An opportunity may have fallen into my lap to be a guinea pig in a Paleolithic Diet study and documentary. I was talking to a friend of a friend on Facebook who is some kind of documentary filmmaker or something like that, and we got to talking about the Paleolithic diet. I think she brought it up.

I told her I try to follow a Paleo diet when I can and have trouble adhering due to all the non-Paleo foods that are everywhere in America and tempt me daily.

That’s when she told me about her study documentary and asked if I would be interested in being a subject, since doing so would require 100% adherence to the dietary guidelines of the study. Win-win. I told her I would love to participate and now I am just awaiting follow-up.

Right now, the possibility to be a subject in this study and documentary is on the table, but that’s all. I don’t have any further details, but I hope it pans out. Naturally, I will keep you updated.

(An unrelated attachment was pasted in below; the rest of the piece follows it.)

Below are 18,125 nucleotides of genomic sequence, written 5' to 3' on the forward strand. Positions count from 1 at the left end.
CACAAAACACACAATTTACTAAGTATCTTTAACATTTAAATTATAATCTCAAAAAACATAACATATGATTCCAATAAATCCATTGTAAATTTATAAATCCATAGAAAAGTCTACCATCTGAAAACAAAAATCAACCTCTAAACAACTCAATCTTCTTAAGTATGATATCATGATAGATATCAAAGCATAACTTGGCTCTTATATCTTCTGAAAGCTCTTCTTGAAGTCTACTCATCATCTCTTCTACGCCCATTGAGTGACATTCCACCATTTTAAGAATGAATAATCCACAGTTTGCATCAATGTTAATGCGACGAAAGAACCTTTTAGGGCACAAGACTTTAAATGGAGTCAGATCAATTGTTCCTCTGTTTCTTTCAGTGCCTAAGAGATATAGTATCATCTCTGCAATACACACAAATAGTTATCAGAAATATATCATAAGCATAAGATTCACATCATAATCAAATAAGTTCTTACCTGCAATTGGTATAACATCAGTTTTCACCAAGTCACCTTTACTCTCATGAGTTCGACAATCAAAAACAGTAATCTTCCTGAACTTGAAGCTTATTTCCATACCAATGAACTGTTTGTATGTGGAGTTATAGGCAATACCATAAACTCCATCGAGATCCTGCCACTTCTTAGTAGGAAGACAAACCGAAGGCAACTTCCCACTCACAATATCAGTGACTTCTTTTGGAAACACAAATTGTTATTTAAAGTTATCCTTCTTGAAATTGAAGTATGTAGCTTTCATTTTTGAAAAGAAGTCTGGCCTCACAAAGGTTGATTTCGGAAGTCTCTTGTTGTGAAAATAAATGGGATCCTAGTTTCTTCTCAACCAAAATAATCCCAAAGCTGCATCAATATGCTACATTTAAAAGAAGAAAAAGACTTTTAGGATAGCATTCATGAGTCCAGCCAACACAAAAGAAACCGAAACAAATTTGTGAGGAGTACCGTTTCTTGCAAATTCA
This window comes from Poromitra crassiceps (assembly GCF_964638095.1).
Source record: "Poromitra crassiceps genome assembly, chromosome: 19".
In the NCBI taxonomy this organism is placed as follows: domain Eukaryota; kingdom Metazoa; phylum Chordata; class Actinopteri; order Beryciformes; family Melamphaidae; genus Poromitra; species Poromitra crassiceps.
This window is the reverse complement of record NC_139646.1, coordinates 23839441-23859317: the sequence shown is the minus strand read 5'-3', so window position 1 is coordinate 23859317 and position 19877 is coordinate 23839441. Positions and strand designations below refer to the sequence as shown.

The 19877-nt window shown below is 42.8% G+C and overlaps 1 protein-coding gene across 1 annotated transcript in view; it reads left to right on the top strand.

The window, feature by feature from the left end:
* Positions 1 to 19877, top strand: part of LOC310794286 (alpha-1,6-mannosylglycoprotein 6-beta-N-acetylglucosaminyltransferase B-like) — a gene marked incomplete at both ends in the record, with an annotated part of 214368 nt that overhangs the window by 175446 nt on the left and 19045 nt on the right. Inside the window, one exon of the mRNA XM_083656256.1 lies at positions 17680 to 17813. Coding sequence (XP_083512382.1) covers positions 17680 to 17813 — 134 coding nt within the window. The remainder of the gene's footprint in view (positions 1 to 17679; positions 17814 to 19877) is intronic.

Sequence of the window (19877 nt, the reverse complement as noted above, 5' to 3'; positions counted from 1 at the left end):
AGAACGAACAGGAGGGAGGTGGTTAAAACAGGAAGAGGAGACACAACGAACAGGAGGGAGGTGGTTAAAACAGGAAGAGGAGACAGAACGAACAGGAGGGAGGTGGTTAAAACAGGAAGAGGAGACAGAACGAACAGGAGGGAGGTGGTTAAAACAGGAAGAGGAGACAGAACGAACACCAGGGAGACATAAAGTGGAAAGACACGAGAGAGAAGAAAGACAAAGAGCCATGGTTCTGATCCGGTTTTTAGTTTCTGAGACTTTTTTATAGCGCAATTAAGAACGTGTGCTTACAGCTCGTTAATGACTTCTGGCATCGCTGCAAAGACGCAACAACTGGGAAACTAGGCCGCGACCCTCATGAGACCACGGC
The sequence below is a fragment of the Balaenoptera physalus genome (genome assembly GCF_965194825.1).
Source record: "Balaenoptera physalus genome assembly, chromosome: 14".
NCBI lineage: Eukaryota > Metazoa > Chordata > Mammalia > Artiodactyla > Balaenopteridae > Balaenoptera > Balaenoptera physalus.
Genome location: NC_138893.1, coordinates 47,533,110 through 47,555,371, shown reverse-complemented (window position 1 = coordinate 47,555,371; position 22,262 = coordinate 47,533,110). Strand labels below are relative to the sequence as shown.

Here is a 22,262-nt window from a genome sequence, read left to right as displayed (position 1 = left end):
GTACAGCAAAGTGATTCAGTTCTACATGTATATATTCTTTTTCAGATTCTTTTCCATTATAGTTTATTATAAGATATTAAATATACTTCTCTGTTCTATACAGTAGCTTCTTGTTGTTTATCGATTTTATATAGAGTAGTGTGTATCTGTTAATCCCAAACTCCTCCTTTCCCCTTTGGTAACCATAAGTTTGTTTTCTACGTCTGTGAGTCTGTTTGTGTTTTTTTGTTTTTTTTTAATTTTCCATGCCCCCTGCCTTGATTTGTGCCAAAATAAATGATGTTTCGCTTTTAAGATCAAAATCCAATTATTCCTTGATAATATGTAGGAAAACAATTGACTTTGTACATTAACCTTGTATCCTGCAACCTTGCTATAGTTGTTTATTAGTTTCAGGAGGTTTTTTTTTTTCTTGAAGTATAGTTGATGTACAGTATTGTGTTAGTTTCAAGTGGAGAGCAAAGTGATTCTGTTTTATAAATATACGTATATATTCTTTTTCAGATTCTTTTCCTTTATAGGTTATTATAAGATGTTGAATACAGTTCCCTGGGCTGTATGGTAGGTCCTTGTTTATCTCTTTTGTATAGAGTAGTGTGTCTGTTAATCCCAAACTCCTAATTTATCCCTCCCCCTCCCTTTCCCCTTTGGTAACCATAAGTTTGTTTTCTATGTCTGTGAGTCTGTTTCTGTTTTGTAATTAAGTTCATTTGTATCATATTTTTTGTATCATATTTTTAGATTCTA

If you need a little background, the Paleolithic Diet is based on human evolution and genetics. Its premise is that 10 million years of hominid evolution can’t be wrong. The genome and biochemistry of Homo sapiens has been modified by natural selection as our ancestors foraged an omnivorous diet in nature, before agriculture. Most humans thrive on this diet, because if they didn’t, they would not survive in nature.

The diet is made of up vegetables, lean wild-caught meat, fruits, nuts, and any other kinds of foods that grow wild in nature and can be foraged. Agricultural foods are a relatively modern development and our genome has not adapted to it yet. Because we are omnivores, we can get some nutrition from agricultural foods, but there are also negative side effects of a modern agricultural based diet. The latter is high in salt and the wrong kinds of fat. We are not optimized for processing grain and high calorie foods, so we process them inefficiently, and store a lot of tha calories as fat. The Paleo diet was a low glycemic one, high in fiber, so calories did not get stored as fat and hunter-gatherers were much leaner.